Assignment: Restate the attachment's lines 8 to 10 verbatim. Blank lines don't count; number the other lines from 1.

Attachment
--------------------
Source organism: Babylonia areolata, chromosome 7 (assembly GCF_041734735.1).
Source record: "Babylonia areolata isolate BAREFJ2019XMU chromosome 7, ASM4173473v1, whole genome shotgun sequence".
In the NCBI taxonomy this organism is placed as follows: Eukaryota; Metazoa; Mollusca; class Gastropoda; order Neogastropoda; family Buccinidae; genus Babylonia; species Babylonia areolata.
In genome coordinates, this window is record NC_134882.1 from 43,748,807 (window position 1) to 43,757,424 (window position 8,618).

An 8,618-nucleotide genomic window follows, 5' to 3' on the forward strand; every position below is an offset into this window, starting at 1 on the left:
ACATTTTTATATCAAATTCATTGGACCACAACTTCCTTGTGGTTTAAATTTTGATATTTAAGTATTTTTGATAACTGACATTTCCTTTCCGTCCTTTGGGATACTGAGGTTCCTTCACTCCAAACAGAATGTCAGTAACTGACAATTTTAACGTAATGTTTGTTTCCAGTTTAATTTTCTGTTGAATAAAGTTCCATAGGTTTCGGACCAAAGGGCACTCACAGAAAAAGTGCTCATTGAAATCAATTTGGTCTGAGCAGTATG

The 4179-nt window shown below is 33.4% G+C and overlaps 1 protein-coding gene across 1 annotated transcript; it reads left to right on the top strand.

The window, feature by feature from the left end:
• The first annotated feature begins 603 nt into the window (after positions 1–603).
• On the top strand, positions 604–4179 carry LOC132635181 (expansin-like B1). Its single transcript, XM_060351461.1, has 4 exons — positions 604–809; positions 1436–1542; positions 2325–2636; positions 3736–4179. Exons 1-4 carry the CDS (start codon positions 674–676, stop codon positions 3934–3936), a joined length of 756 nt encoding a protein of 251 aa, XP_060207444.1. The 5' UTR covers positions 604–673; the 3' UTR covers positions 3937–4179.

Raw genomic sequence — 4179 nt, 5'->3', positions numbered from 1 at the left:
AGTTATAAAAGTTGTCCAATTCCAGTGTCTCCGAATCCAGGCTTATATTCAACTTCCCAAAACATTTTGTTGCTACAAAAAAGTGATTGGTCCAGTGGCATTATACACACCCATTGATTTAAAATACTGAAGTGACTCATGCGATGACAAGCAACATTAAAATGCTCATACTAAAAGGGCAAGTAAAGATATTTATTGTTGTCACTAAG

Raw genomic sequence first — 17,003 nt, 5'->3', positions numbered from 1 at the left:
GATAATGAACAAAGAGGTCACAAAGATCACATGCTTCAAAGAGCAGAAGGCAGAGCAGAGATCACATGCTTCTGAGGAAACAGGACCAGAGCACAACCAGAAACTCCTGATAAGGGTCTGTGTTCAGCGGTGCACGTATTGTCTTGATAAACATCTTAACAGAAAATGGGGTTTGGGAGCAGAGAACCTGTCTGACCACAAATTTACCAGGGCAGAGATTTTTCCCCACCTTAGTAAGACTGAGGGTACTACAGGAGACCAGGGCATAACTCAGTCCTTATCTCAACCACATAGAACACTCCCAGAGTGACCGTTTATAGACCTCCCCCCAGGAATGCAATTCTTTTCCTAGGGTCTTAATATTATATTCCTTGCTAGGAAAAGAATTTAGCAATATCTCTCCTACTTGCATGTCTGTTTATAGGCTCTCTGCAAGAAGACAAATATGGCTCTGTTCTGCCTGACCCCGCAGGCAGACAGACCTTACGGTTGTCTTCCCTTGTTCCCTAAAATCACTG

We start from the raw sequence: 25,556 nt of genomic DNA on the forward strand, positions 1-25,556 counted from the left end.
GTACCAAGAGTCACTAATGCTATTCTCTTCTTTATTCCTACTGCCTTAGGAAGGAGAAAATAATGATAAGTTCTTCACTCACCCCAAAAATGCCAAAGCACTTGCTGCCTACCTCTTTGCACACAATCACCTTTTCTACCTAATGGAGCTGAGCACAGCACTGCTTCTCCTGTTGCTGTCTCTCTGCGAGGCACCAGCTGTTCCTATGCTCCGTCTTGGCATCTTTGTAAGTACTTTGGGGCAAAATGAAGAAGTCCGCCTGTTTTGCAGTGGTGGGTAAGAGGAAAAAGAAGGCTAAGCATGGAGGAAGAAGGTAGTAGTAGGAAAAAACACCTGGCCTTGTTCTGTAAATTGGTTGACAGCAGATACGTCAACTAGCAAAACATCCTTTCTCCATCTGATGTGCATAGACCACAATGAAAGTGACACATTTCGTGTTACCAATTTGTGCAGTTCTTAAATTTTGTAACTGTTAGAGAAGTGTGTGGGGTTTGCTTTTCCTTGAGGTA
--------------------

The window, feature by feature from the left end:
• The first annotated feature begins 603 nt into the window (after positions 1–603).
• On the top strand, positions 604–4179 carry LOC132635181 (expansin-like B1). Its single transcript, XM_060351461.1, has 4 exons — positions 604–809; positions 1436–1542; positions 2325–2636; positions 3736–4179. Exons 1-4 carry the CDS (start codon positions 674–676, stop codon positions 3934–3936), a joined length of 756 nt encoding a protein of 251 aa, XP_060207444.1. The 5' UTR covers positions 604–673; the 3' UTR covers positions 3937–4179.